The Last Hope

The Last Hope

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Excerpt: ...his whip to the numerals, scrawled on a gate-post or written across a wall. At this time France was mysteriously flooded with cheap portraits of the great Napoleon. It was before the days of pictorial advertisement, and young ladies who wished to make an advantageous marriage had no means of advertising the fact and themselves in supplements to illustrated papers. The walls of inns and shops and diligence offices were therefore barer than they are to-day. And from these bare walls stared out at this time the well-known face of the great Napoleon. It was an innovation, and as such readily enough accepted. At every fair, at the great fete of St. Jean, at St. Jean d'Angely and a hundred other fetes of purely local notoriety, at least one hawker of cheap lithographs was to be found. And if the buyer haggled, he could get the portrait of the great Emperor for almost nothing. "One cannot print it at such a cost," the seller assured his purchasers, which was no less than the truth. The fairs were, and are to this day, the link between the remoter villages and the world; and the peasants carried home with them a picture, for the first time, to hang on their walls. Thus the Prince President fostered the Napoleonic legend. Dormer Colville would walk up to these pictures, and, as often as not, would turn and look over his shoulder at Barebone, with a short laugh. For as often as not, the numerals were scrawled across the face in pencil. But Barebone had ceased to laugh at the constant repetition now. Soon Colville ceased to point out the silent witness, for he perceived that Loo was looking for it himself, detecting its absence with a gleam of determination in his eyes or noting its recurrence with a sharp sigh, as of the consciousness of a great responsibility. Thus the reality was gradually forced upon him that that into which he had entered half in jest was no jest at all; that he was moving forward on a road which seemed easy enough, but of which the more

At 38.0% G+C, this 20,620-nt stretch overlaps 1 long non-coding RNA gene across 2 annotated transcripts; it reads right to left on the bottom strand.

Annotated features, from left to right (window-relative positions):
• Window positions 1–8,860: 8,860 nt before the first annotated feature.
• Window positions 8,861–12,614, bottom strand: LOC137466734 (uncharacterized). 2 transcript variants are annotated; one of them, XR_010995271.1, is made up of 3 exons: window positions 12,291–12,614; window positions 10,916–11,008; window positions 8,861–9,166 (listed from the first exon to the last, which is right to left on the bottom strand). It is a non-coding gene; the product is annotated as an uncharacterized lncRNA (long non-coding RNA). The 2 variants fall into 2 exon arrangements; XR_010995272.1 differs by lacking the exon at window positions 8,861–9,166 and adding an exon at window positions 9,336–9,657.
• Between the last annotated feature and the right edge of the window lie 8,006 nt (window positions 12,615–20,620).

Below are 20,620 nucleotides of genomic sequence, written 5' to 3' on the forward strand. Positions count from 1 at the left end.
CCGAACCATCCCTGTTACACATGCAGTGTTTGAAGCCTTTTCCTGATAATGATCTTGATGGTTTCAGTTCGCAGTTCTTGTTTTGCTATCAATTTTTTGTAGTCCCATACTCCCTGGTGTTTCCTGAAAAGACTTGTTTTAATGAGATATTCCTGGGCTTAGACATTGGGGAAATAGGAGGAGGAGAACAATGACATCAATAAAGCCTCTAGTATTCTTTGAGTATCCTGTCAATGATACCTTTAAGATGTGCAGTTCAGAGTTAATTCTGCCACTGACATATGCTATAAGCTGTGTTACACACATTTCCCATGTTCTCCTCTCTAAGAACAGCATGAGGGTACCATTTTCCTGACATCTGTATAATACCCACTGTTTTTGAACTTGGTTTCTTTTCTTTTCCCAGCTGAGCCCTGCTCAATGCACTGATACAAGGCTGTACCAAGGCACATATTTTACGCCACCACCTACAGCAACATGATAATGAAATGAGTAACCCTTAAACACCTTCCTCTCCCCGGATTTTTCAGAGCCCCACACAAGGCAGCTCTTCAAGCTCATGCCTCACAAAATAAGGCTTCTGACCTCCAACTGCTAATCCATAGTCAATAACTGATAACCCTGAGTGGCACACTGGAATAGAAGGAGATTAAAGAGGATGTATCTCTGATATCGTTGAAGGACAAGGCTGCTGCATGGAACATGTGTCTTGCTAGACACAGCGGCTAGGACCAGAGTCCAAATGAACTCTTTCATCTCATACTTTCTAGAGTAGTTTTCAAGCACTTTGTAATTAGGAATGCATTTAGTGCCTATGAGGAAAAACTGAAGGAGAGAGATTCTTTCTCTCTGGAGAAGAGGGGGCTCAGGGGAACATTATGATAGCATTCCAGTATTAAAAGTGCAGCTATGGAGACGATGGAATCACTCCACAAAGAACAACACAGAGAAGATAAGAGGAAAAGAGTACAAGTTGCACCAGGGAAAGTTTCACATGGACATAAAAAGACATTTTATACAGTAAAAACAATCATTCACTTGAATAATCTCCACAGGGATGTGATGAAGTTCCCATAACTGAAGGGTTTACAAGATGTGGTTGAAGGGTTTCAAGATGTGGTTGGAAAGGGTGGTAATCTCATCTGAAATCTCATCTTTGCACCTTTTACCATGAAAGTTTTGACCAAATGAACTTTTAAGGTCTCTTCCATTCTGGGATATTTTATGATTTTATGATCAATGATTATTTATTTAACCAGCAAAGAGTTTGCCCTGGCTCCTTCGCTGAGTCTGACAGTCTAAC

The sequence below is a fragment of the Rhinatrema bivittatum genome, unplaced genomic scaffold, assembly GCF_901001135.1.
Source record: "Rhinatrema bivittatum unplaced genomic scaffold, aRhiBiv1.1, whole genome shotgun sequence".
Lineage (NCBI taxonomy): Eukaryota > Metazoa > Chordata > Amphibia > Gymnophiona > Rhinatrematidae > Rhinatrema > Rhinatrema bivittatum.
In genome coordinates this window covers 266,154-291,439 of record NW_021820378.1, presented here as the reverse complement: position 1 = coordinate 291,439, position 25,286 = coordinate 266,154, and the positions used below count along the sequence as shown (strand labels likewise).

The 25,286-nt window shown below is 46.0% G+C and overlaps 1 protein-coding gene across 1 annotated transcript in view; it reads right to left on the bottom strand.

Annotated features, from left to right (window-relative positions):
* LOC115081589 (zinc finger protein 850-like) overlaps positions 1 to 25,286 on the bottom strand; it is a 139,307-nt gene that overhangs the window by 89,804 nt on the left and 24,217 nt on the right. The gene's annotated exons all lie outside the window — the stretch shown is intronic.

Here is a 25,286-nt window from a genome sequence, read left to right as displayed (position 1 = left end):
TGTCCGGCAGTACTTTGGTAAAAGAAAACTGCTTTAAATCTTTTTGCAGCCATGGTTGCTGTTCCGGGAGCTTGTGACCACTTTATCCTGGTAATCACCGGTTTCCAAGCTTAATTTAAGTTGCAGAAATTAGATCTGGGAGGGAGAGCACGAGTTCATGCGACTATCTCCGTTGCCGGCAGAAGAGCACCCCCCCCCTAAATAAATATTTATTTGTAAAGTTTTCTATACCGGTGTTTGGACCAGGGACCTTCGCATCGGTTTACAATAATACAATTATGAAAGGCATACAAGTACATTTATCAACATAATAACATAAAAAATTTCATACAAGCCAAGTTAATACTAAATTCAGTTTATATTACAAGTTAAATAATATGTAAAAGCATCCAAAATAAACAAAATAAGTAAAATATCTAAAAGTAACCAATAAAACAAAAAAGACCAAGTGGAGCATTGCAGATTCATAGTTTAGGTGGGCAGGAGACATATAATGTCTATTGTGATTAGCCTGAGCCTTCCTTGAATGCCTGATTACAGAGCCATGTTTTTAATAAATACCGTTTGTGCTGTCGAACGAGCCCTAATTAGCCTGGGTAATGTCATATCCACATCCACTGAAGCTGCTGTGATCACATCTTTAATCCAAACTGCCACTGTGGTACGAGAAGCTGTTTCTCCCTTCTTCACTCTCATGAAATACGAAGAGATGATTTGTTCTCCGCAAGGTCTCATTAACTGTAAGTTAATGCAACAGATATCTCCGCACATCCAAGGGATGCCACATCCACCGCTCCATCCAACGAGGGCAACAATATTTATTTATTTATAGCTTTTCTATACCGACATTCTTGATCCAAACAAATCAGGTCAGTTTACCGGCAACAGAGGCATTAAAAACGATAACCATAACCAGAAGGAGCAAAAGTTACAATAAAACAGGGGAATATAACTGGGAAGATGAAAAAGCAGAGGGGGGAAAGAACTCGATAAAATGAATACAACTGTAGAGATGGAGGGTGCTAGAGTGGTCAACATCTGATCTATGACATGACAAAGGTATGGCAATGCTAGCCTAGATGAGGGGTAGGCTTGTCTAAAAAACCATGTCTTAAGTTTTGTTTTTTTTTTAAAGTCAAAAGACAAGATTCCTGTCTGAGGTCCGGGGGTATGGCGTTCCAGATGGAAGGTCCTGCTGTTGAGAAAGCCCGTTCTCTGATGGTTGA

Product details

  • Paperback | 94 pages
  • 189 x 246 x 5mm | 181g
  • United States
  • English
  • black & white illustrations
  • 1236710983
  • 9781236710987